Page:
If I close my eyes and think back I can easily remember the dull throb of helicopters in the sky above our house in Lisburn when I was a child. I feel sad knowing that after many years of radio silence they’re back over Belfast tonight.
After Christmas 2012 my Dad was driving me to the airport to come back to Edinburgh. We were talking about the recent trouble in Belfast and my Dad was offering the very typical shoulder shrug attitude of ‘normal’ people who just want to get on with their lives. And a funny thing occurred to me.
Approaching the airport is a very long stretch of hard shoulder – the only bit of verge along the road to Aldergrove. Cars were parked in the layby with their lights dimmed, waiting for the text to say the plane had landed and they could start the car-park fare stopwatch. I had what I wouldn’t exactly call a flashback – but I saw a tableau in my memory.
“Did we used to get stopped here when I was wee?” I asked Dad out of the blue. Dad paused for a moment before nodding and saying ‘Aye’ but not elaborating.
“Why?” I pressed?
Dad confirmed my memory – it was an army checkpoint, one of many dotted about the Wee Country in the 1980s and early 90s. We regularly travelled that road to get out of the country and make for the hills of Donegal (over the border) when the summer heat brought out the worst in our fellow countrymen and women.
We used to be waved into the layby and a soldier with a big gun slung across his chest would motion for us to join the queue. It wasn’t a random stop and search, everyone had to go through the checkpoint – housed in a big corrugated iron shed structure that stretched across the road.
I remember sitting behind my mum in the back seat and watching my Dad wind down the window of our white Ford Orion (or was it the blue Escort?) and seeing the soldier lean in through the window asking questions. We usually had to open the boot. The whole thing took no more than a few minutes.
I remember the casual way the soldier held his big gun. Not nonchalant, nor threatening – a careful place in between where everyone was safe as long as no one did anything silly.
“Were there border checkpoints too?” I asked Dad, thinking about the number of times we crossed that border, on our way to peace and quiet, part of a tide of similar escapees.
“Not where we crossed [a B-road near Pettigo] – it was a bit risky keeping soldiers all along the border” said Dad darkly.
As a young child it seemed normal to me to have to do this – after all, I’d no parallel universe to compare it to, where you just drove about unbothered.
Now, aged 29 and after almost ten years living in Edinburgh I see it differently. I feel for my parents, especially my Dad who grew up in Belfast in pre-Troubles peacetime. They had to drive and drive to get free of things like helicopters, car searches, handbag searches, roadblocks, joyriders, bombscares and of course the other threat of violence and death that on the surface never seemed to trouble them.
By the time I was old enough to think about anything like that it was pretty much dead in the water. The Good Friday Agreement came along when I was 15 and I remember thinking my history teacher was a bit of a sap back in 1998 as she warbled about the significance of the referendum and the peace process. When the Omagh bomb went off I was numb to it – my relatives in Scotland were appalled and I saw my Mum cry, but to be blunt, for me it was reduced to the everyday, humdrum reality of life in a messed up country. When I think back now the tears seem nearer than ever.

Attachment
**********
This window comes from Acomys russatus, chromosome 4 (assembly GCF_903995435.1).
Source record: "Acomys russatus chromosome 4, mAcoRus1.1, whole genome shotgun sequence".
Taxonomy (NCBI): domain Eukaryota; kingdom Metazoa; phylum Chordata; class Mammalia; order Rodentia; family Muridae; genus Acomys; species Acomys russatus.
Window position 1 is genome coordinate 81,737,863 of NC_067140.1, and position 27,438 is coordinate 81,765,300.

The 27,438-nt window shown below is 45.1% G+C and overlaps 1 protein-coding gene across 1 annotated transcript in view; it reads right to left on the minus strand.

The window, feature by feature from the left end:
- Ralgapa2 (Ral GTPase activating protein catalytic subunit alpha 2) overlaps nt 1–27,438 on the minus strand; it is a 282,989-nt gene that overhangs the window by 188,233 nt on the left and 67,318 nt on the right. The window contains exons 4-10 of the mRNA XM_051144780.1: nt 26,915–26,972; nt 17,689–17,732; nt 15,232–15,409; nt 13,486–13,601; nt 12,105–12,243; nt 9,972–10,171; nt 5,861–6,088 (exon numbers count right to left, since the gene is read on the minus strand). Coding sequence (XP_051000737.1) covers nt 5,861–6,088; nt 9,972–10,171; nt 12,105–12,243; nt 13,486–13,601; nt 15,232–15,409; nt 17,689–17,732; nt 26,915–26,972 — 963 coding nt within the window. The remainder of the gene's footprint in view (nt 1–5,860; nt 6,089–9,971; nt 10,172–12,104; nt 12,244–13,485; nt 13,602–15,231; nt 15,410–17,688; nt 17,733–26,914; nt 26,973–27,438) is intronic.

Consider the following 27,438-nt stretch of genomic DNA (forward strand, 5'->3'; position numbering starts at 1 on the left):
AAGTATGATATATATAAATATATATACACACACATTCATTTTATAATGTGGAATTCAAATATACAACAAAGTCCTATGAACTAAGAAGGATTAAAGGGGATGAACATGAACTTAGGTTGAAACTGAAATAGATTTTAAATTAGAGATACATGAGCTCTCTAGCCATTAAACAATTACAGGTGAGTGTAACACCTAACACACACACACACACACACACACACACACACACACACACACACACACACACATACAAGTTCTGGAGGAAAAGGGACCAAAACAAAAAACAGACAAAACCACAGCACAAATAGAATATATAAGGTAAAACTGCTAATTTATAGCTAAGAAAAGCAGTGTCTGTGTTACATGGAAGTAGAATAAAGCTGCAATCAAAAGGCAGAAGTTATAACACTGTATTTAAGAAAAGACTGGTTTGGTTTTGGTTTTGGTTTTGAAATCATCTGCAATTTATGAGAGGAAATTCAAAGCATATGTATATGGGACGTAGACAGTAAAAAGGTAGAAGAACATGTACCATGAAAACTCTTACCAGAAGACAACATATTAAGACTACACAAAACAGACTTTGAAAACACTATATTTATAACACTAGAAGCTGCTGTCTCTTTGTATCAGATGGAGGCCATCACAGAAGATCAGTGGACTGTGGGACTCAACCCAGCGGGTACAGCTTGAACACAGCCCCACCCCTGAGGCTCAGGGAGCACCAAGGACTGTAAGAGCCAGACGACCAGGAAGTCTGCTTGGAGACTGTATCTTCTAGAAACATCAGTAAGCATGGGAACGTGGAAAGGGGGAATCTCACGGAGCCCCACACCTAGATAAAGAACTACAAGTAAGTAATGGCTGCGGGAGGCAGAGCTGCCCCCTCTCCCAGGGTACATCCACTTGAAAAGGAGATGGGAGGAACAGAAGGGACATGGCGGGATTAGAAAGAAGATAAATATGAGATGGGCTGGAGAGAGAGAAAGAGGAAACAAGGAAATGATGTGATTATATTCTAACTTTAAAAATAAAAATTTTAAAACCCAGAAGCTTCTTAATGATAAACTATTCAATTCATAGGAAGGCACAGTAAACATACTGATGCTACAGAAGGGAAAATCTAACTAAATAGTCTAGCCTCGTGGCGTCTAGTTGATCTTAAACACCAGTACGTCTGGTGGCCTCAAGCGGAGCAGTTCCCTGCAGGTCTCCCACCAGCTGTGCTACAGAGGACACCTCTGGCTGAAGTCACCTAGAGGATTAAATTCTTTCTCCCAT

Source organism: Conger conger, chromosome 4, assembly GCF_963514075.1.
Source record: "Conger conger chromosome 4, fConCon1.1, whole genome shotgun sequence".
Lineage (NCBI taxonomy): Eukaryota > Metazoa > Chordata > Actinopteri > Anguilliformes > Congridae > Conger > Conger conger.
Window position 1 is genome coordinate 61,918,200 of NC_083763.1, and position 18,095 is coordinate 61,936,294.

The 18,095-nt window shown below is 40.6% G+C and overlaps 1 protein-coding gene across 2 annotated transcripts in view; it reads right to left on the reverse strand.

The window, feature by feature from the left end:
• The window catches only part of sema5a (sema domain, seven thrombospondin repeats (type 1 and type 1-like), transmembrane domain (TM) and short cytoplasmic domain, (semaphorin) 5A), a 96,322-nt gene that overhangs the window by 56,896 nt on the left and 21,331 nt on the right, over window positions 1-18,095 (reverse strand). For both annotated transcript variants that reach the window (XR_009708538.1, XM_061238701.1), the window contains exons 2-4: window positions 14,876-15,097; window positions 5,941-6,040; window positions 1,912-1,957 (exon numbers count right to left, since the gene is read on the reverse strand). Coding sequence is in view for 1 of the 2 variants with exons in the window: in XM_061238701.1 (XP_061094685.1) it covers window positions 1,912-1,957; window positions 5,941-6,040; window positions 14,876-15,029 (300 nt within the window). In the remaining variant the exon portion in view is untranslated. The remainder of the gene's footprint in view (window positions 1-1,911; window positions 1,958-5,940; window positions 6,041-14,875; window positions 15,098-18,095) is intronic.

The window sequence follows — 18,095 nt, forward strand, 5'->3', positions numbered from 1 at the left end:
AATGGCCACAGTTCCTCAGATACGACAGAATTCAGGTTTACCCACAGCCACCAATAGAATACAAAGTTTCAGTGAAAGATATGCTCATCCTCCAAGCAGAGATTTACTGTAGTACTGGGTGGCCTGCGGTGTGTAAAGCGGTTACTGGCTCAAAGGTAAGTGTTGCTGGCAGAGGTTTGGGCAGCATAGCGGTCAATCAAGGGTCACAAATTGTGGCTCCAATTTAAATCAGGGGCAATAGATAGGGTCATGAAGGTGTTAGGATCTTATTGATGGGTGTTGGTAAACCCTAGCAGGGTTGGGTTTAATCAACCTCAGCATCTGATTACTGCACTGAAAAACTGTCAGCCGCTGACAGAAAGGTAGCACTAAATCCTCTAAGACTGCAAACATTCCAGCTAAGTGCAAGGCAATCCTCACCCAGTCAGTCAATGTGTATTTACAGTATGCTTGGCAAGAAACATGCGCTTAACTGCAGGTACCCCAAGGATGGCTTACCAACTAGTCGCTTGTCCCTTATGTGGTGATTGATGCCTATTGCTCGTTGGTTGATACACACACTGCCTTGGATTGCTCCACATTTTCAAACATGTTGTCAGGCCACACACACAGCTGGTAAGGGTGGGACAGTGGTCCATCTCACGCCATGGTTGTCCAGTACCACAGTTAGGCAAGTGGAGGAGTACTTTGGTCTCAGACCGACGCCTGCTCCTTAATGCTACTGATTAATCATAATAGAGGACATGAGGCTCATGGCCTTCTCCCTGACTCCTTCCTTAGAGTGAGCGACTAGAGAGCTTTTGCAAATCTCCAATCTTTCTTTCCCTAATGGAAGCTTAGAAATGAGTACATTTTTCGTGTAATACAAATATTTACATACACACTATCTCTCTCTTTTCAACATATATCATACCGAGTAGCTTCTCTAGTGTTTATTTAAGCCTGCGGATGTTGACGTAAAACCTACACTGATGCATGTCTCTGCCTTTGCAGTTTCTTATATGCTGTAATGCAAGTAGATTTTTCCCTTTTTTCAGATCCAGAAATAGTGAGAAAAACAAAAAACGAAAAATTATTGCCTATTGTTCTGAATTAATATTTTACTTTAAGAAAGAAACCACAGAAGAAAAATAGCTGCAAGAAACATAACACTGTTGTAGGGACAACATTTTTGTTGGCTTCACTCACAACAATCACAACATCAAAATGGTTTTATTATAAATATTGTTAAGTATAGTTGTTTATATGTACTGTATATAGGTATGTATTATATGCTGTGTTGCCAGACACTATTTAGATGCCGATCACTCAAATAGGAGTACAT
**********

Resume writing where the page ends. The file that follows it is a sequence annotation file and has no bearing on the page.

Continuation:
I went on to enjoy five more years of life in Northern Ireland with only sporadic disruption. Bombscares were still common but actual explosions much less so. And we got through a few years of Marching season without any bother, or so it seemed when I was in the middle of it all. I wonder how it looked to people who’d moved away and adapted to life outside the bubble.
Now, from my ivory tower in Edinburgh I feel more strongly about what’s happening back home than I ever did when I was just trying to have a life over there. Friends with young babies were caught in roadblocks and my Mum got held up (delayed, not held up like THAT) while Christmas shopping and our local Church back home got vandalised… it’s really getting to me.
Why? Because I’ve lived a life outside Northern Ireland and I’ve enjoyed the freedom I never knew I was missing, and I want that for my friends and family back in the Wee Country.
At school in Carrickfergus I studied the Poet Robert Frost’s work, and a line from his poem ‘Mending Wall’ has always resonated with me: “Good fences make good neighbours”. Good fences make good neighbours. We need to set our boundaries, and tend to them to maintain good relations.
This clashes with my natural dislike of the barriers, peace walls, interfaces and blockades – the type of fences we see all the time in Northern Ireland – even keeping our children apart so that they know nothing of the ‘other lot’.
Maybe it’s not time to get rid of all the fences we’ve built around ourselves, but perhaps we need to make better ones. The type you could lean on for a chat with your neighbour; not too low so their kids’ football ends up in your fishpond, but not so high that you can’t have a bit of banter on a BBQ day. Maybe? Just a thought.
I don’t want to talk about the flag because it’s obviously not just the flag thats causing everyone such alarm. It’s fear. And fear breeds fear. It won’t be long before the fear spreads and things change again, unless some very clear and positive leadership kicks in Back Home.
I hope I never have to stop my car and have a great big gun poked in my face, or in the face of my (perhaps one day) little daughter.